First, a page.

A Dive into Chrome DevTools That Developers Can’t Live Without
While you may be already familiar with the more common features of Chrome DevTools, there could still be some that you miss out on simply because there is so much there. That’s why this tutorial will give you an overview of some of the most useful panels in Chrome DevTools to let you fully benefit from this treasure trove already in your hand. If you find a new tool to help you, don’t forget to add it to your developer tool kit for a better development experience next time.
Chrome development tools are divided into over 20 panels in total. However, of these 20, five are essential for every developer. Before exploring these, let’s go through some basics first.
Elements panel, as the name suggests, is used to manipulate elements on a web page. It includes inspecting elements, manipulating the DOM, and altering and adding CSS. It’s perhaps the most commonly used panel in Chrome DevTools.
console.error are logged in.
The behavior of the Sources panel is quite similar to that of a regular IDE. It contains tools to view different files a web page uses, such as its markup, styles, and scripts, and allows you to make changes that instantly reflect on the web page without leaving the browser. It also has tools to support debugging, much like a standard IDE we use for writing code.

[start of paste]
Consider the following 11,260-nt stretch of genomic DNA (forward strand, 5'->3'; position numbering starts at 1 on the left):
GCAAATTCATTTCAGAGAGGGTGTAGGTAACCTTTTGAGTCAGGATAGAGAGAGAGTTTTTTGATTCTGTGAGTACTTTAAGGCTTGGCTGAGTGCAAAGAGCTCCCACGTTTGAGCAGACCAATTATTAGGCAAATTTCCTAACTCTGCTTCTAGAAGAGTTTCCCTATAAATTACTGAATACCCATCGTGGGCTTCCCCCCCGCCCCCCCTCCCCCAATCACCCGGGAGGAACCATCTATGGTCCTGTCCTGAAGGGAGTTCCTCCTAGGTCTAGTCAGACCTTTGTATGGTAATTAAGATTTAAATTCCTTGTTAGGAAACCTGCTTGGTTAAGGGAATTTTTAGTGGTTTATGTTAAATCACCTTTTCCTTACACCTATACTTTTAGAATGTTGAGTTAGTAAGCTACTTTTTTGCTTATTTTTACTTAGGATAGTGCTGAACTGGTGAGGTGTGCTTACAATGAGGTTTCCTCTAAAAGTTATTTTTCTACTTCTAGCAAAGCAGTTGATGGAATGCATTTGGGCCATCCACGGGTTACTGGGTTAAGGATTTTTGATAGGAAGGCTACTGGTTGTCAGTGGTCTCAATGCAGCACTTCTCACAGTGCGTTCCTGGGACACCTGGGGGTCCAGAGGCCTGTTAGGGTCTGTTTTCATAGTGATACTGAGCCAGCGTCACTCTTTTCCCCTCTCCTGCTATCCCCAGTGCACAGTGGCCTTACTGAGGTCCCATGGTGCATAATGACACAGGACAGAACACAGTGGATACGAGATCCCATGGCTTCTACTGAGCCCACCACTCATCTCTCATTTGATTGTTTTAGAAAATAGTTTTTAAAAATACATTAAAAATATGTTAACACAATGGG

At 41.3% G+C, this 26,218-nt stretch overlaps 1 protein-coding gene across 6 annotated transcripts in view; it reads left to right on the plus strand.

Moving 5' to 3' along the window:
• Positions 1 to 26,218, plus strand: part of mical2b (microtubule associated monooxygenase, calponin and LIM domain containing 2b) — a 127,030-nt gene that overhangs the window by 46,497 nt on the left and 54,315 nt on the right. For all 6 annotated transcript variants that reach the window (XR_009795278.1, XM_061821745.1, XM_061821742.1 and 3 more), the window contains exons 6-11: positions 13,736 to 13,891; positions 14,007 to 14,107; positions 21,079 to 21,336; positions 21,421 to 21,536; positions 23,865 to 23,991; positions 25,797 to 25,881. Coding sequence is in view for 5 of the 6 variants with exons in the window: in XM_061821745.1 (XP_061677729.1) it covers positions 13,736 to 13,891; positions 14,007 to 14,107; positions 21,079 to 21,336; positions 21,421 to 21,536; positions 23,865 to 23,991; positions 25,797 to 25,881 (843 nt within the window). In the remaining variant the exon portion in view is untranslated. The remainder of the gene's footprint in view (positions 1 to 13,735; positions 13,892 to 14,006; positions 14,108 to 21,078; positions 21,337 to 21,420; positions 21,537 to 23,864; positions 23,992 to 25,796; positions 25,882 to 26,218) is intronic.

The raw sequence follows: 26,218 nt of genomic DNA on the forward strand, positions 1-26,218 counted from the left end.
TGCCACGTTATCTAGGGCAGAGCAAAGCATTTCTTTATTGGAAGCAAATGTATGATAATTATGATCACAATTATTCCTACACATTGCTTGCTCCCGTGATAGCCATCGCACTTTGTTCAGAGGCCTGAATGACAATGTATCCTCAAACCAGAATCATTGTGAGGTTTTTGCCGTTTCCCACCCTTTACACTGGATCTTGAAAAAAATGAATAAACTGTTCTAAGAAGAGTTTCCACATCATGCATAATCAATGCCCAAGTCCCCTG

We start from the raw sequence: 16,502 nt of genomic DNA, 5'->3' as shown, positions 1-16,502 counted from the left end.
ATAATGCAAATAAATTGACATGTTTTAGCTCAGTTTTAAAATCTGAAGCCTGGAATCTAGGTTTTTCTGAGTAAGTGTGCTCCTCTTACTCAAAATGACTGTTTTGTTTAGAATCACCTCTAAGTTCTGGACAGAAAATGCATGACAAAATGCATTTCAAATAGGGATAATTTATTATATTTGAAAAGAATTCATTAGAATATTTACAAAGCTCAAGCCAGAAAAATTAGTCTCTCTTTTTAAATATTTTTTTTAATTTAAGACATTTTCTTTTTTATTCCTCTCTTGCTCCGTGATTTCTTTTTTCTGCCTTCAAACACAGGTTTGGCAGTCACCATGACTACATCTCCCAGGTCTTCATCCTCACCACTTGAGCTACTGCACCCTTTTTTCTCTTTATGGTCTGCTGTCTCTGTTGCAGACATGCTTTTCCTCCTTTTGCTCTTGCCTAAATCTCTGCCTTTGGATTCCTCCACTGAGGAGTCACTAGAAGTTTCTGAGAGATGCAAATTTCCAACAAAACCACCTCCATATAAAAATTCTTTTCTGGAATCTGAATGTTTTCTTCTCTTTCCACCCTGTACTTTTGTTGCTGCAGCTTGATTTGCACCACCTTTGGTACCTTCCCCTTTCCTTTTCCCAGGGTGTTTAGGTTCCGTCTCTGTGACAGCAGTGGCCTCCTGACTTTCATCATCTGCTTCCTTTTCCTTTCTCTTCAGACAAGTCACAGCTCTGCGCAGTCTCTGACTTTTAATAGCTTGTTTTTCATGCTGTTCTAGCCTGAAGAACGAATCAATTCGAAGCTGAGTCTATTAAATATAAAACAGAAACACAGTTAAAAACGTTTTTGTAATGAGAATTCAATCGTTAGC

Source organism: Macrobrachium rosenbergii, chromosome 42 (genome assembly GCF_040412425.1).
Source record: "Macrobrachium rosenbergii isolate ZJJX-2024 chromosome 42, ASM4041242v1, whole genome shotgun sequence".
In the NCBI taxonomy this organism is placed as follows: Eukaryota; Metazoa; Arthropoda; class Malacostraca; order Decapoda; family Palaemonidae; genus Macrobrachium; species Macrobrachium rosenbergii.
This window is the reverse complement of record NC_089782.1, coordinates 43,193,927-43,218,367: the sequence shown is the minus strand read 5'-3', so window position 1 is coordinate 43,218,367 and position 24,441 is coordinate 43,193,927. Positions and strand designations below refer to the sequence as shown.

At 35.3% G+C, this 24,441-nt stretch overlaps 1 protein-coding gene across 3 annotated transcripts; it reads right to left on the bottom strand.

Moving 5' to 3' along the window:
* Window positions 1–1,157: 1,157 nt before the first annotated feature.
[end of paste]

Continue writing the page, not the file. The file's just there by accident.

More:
The Application panel provides a view into browser storage so that you can inspect and modify content stored in spaces like local storage, IndexedDB, cookies, or cache storage. In addition, if you’re developing a Progressive Web App, this panel gives you all the necessary tools to view, edit, and debug application manifests and tasks related to service workers.
The Network panel lets you view all the network activity happening under the hood when loading a web page and page elements. You can use it to ensure the page sends and receives resources as expected and inspect request content like HTTP headers, body, and size.
Chrome provides several options to open its DevTools. To inspect a specific page element using the Elements panel, right-click on the element and select “Inspect.” Or, use keyboard shortcuts like
Cmd+Option+C (Mac) or
Ctrl+Shift+C (Windows, Linux) to do the same thing. If you want to open the Console panel directly, you should press
Cmd+Option+J (Mac) or
Ctrl+Shift+J (Windows, Linux).
Once you have opened the DevTools tab on the browser, you can navigate between different panels using the interface it provides. Looking for a panel not listed among those shown at the top of the interface? Click on the triple-dotted menu icon, go to “More tools,” and select the panel you want to see.
As previously mentioned, the Elements panel provides a set of tools to work with the DOM and CSS of a web page. Let’s first look at the tasks you can do under the former.